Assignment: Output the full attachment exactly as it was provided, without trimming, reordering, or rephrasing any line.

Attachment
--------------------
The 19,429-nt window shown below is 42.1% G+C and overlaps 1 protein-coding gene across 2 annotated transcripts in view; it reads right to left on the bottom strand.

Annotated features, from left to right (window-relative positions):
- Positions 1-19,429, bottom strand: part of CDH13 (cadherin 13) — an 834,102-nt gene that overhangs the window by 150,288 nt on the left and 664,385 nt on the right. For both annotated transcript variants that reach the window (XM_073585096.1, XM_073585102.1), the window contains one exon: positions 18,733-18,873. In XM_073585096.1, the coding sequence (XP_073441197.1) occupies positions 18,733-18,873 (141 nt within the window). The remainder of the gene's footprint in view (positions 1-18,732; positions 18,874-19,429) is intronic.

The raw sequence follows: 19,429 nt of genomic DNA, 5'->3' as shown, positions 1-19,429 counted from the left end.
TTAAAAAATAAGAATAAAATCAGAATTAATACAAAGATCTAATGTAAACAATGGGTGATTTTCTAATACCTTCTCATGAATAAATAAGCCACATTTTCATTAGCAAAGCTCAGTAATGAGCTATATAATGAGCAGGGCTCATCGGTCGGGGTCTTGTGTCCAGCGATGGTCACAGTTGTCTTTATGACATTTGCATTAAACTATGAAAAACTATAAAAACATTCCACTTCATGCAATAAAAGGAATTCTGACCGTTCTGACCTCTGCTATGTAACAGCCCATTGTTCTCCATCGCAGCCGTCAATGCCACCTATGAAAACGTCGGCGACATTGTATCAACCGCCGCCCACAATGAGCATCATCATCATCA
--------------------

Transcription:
The 19,429-nt window shown below is 42.1% G+C and overlaps 1 protein-coding gene across 2 annotated transcripts in view; it reads right to left on the bottom strand.

Annotated features, from left to right (window-relative positions):
- Positions 1-19,429, bottom strand: part of CDH13 (cadherin 13) — an 834,102-nt gene that overhangs the window by 150,288 nt on the left and 664,385 nt on the right. For both annotated transcript variants that reach the window (XM_073585096.1, XM_073585102.1), the window contains one exon: positions 18,733-18,873. In XM_073585096.1, the coding sequence (XP_073441197.1) occupies positions 18,733-18,873 (141 nt within the window). The remainder of the gene's footprint in view (positions 1-18,732; positions 18,874-19,429) is intronic.

The raw sequence follows: 19,429 nt of genomic DNA, 5'->3' as shown, positions 1-19,429 counted from the left end.
TTAAAAAATAAGAATAAAATCAGAATTAATACAAAGATCTAATGTAAACAATGGGTGATTTTCTAATACCTTCTCATGAATAAATAAGCCACATTTTCATTAGCAAAGCTCAGTAATGAGCTATATAATGAGCAGGGCTCATCGGTCGGGGTCTTGTGTCCAGCGATGGTCACAGTTGTCTTTATGACATTTGCATTAAACTATGAAAAACTATAAAAACATTCCACTTCATGCAATAAAAGGAATTCTGACCGTTCTGACCTCTGCTATGTAACAGCCCATTGTTCTCCATCGCAGCCGTCAATGCCACCTATGAAAACGTCGGCGACATTGTATCAACCGCCGCCCACAATGAGCATCATCATCATCA